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EP 957B - Sun-Induced DNA Damage and Cell Repair

Summary: A breakthrough study, led by the Min Research Group, has garnered a better understanding of how sunlight-induced DNA damage is initially recognized for repair in cells.
Air Date: 9/10/19
Duration: 23:19
Host: Michael Roizen, MD
Guest Bio: Jung-Hyun Min, PhD
Jung-Hyun Min, PhD, is an Associate Professor of Chemistry and Biochemistry at Baylor College of Arts & Sciences. The Min Research Group seeks to understand how cellular DNA repair works by investigating the structures and dynamics of protein-DNA complexes involved in DNA damage sensing and repair using X-ray crystallography and various biochemical/biophysical techniques.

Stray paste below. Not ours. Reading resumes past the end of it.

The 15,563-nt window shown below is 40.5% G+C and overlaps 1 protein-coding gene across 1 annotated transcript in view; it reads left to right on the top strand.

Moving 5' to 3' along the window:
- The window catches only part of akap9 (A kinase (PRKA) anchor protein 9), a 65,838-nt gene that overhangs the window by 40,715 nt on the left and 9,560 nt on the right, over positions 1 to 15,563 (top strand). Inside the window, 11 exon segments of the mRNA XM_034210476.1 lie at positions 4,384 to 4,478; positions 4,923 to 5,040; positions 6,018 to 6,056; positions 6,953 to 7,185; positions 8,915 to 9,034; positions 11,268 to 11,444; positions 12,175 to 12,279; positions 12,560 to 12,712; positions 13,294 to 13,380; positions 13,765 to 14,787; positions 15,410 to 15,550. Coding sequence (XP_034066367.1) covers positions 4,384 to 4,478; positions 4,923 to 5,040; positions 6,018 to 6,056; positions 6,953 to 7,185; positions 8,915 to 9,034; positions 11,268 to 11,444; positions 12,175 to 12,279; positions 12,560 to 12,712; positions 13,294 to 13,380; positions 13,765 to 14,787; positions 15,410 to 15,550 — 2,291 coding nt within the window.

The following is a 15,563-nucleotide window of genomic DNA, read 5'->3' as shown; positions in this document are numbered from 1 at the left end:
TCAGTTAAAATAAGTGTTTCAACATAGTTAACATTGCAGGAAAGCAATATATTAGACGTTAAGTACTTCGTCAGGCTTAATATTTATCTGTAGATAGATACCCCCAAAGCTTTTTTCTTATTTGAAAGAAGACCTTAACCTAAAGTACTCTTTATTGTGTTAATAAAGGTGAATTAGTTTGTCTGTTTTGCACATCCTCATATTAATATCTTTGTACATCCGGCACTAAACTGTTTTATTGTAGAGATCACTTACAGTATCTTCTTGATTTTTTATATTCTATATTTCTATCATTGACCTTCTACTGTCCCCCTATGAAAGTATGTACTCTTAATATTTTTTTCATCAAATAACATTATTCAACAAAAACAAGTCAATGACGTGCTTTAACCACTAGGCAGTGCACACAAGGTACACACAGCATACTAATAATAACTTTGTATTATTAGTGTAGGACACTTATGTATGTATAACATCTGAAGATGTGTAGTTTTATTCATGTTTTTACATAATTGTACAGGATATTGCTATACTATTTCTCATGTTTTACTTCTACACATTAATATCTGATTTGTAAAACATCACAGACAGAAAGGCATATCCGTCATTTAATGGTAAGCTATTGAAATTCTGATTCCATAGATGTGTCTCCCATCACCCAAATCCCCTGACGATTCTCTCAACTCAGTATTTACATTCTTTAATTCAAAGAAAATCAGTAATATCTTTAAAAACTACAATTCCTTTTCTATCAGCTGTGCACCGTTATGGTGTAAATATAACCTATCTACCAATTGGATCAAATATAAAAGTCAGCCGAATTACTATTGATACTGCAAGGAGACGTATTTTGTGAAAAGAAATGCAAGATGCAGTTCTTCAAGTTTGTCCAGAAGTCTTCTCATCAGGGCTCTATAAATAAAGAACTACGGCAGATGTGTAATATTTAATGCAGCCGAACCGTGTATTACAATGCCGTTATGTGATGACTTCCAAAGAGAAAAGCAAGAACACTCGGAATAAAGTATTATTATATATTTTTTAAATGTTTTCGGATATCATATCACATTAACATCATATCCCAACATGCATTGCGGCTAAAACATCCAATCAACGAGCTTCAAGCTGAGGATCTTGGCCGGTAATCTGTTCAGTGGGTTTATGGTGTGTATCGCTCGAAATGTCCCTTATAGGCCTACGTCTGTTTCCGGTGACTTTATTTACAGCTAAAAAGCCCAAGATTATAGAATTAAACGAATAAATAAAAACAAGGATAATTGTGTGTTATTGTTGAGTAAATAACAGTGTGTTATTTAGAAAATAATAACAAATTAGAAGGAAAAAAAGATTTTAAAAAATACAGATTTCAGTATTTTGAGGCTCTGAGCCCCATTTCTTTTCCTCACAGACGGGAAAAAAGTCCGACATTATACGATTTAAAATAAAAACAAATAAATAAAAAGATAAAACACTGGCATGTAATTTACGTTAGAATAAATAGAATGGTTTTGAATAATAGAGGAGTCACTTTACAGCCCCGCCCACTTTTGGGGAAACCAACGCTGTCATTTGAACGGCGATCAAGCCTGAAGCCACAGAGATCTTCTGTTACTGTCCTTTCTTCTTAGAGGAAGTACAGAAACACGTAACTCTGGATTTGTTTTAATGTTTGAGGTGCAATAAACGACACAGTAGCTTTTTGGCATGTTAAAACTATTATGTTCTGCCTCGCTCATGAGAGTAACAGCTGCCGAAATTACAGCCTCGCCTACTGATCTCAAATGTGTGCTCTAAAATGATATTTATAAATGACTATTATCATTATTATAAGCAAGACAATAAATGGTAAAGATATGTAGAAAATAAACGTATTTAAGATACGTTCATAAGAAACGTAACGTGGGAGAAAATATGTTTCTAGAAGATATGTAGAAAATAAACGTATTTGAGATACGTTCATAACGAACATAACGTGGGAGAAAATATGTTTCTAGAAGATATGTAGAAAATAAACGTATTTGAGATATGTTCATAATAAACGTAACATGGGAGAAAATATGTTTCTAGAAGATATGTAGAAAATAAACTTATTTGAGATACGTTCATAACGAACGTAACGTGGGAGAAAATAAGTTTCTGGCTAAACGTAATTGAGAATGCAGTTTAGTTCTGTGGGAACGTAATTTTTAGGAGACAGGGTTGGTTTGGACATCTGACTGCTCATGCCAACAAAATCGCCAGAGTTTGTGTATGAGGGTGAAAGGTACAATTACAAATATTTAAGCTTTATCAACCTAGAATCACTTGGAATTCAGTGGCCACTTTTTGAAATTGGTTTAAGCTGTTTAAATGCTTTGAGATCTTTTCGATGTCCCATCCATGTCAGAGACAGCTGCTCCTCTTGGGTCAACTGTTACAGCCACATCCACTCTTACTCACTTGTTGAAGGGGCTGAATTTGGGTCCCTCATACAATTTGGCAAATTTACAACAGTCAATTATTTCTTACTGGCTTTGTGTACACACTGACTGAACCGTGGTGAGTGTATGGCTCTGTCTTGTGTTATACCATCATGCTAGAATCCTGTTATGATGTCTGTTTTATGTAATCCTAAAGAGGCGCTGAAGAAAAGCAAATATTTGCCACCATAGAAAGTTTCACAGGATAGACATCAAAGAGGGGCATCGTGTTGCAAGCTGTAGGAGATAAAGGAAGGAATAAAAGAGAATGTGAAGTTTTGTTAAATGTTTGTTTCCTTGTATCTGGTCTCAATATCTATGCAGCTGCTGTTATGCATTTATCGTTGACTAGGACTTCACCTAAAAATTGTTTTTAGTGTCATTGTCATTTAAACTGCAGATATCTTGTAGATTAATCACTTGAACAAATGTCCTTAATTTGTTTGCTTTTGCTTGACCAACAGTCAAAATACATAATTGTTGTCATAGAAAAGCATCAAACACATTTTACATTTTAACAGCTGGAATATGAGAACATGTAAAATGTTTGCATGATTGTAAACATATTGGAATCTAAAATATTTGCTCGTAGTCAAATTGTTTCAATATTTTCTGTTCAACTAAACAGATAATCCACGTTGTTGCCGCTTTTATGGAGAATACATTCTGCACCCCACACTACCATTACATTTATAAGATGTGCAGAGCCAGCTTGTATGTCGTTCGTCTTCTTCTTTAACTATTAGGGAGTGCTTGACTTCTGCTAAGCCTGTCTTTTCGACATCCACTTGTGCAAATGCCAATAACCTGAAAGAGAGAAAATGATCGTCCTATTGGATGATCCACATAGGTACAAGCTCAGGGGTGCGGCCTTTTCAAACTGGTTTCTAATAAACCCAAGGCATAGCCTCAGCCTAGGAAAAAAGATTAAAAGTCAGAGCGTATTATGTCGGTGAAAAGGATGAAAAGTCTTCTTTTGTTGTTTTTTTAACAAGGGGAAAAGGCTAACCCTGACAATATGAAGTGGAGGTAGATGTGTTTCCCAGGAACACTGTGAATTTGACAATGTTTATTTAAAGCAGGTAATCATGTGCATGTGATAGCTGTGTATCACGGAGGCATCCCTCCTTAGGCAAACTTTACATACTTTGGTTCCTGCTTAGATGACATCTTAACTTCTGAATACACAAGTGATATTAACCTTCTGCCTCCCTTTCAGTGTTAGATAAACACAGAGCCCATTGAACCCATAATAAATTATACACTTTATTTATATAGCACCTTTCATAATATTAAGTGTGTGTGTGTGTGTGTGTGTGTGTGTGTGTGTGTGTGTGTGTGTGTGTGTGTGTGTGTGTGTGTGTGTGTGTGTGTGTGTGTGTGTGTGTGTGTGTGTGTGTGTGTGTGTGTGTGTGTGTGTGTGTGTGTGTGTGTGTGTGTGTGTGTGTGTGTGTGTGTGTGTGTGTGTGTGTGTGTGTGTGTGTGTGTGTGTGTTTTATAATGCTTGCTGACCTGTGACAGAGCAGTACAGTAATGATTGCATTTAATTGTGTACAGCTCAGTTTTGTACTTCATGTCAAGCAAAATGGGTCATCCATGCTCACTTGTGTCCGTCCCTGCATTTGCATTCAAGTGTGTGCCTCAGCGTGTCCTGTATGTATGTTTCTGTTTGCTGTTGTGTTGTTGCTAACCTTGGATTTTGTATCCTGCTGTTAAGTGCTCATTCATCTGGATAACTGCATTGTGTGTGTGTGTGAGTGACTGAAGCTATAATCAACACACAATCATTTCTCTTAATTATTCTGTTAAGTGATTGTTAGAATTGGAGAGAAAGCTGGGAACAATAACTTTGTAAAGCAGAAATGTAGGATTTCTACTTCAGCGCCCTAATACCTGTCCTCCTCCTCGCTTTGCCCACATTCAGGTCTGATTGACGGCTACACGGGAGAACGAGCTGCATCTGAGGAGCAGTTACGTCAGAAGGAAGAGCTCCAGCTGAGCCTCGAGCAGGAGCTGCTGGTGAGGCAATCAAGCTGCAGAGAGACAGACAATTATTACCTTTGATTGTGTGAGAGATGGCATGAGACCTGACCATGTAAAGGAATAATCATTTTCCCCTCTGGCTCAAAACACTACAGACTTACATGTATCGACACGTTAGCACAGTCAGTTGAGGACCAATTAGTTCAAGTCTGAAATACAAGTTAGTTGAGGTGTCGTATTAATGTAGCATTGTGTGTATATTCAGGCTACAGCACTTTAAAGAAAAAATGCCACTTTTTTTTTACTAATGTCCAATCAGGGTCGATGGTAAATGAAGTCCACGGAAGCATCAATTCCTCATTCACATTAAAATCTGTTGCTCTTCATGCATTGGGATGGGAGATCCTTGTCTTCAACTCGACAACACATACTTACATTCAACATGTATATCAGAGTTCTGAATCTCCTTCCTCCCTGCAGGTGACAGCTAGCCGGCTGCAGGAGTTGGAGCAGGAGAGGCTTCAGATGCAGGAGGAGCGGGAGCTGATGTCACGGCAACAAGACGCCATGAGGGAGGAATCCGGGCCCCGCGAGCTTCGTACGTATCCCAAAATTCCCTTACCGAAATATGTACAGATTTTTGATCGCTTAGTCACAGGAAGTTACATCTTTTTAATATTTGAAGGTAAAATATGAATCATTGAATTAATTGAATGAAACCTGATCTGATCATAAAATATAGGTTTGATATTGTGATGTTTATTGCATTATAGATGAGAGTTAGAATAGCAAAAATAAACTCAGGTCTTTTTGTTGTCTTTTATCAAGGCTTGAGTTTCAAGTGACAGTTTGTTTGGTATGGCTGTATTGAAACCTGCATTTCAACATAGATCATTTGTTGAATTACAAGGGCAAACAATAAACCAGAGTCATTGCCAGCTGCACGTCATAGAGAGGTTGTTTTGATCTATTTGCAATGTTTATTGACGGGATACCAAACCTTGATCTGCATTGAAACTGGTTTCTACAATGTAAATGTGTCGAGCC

EP 957B - Sun-Induced DNA Damage and Cell Repair
Ultraviolet light from the sun is a ubiquitous carcinogen that can inflict structural damage to the cellular DNA. It is one of the oldest known source of gene mutation.

Failure in removing and restoring damaged parts of DNA in a timely fashion can have detrimental outcomes and lead to skin cancers.

A breakthrough study, led by the Min Research Group and Dr. Jung-Hyun Min, has garnered a better understanding of how sunlight-induced DNA damage is initially recognized for repair in cells. 

Dr. Min joins Dr. Roizen to discuss the study's findings. She also shares some of the other causes of DNA structural damage, including free radicals (pollution, cigarette smoke, red meat, grilled meats).

Bonus
5 Sneaky Threats to Your Heart Health
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